Seal of the Department of Defense U.S. Department of Defense
Office of the Assistant Secretary of Defense (Public Affairs)
Speech
On the Web:
http://www.defense.gov/Speeches/Speech.aspx?SpeechID=457
Media contact: +1 (703) 697-5131/697-5132
Public contact:
http://www.defense.gov/landing/comment.aspx
or +1 (703) 571-3343

U.S. Army Seminar on "The Future of the U.S. Military Presence in Europe"
Remarks as Delivered by Deputy Secretary of Defense John J. Hamre, University of Chicago Law School, Chicago, Illinois, Wednesday, August 04, 1999

Before I begin, let me also take this opportunity to pay tribute to [General] Wes Clark [Commander-in-Chief, European Command; Supreme Allied Commander, Europe] who is here. This is the first time I have had a chance to be before an American audience and appear with Wes since the end of the Kosovo conflict. It has not ended, actually, as we were discussing this morning. In fact, it is much harder now than it was before.

I have always wondered, in the great moments of American history, whether it is the pressure of the time or the remarkable talent that somehow appears providentially that gets us through a very tough time. I am not sure which answer is right. I just know that we had providentially the right person for a most complex task at a most important time.

This is the first time, and the only time in history, when NATO went to war, doing something that was, for all practical purposes, impossible. This was an alliance that had spent fifty years organizing itself for the political commitment to stand up against a great opponent, never feeling we were really going to go to war, but knowing that if we maintained our political consensus and kept the alliance resourced, we would be able to prevail over time. And that worked.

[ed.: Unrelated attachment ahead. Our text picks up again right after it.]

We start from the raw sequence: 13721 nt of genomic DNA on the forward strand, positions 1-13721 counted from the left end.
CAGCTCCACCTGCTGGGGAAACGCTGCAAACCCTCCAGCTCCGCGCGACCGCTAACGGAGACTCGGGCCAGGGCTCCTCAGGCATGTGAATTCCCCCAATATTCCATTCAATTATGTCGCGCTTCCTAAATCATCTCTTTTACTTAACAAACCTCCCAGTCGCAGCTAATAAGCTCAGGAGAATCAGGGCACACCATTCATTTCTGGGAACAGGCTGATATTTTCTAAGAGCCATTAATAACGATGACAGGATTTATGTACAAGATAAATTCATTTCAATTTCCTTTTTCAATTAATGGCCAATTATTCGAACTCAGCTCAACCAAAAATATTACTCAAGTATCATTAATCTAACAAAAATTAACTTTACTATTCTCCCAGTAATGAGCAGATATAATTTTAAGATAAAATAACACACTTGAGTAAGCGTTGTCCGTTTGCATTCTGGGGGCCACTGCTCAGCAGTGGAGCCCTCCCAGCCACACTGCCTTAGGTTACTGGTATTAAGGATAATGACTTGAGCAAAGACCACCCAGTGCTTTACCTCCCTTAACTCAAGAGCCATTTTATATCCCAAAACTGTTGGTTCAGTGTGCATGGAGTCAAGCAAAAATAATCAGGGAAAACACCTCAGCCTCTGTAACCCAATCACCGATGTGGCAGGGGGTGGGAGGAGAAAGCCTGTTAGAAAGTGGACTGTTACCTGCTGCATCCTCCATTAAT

The alliance was never designed to do what we had to do in Kosovo, though. And if it hadn't have been for Wes Clark and his remarkable stewardship in a very complex environment, I do not think we would have succeeded. So, Wes, on behalf of the Department of Defense and the United States, we want to thank you for an absolutely splendid job. [Applause.]

To talk about this subject, which is really astoundingly large when you think of it, one has to step back and to frame this issue in its true magnitude. I think that there have been, in the history of the United States, probably five distinct epochs or periods of American security policy.

The first obviously was from the period of 1776 through probably 1812. It is a little hard to find a demarcation point for the first epoch. It obviously was the formation of the new Republic, and it didn’t instantly get formed, of course, at the end of the Battle at Yorktown. It took quite a while to form.

The early Congress almost immediately threw away its Navy, threw away its Army. Just earlier this week we celebrated the Coast Guard’s predecessor, the Revenue Cutter Service, which became the Navy de facto for a period of about 10 years, because the early Congress just said, "We don’t need a Navy now. And we don’t need an Army." They cut the Army down to fifty people. It became clear, by 1812, that that wasn’t a good idea. It became even more clear when the British sailed up the Potomac and set fire to Washington. We had to do something.

So that first epoch was one where we were getting our feet on the ground, getting ourselves organized, thinking about and developing a tradition that we were going to need to ground the Republic in for the rest of its history.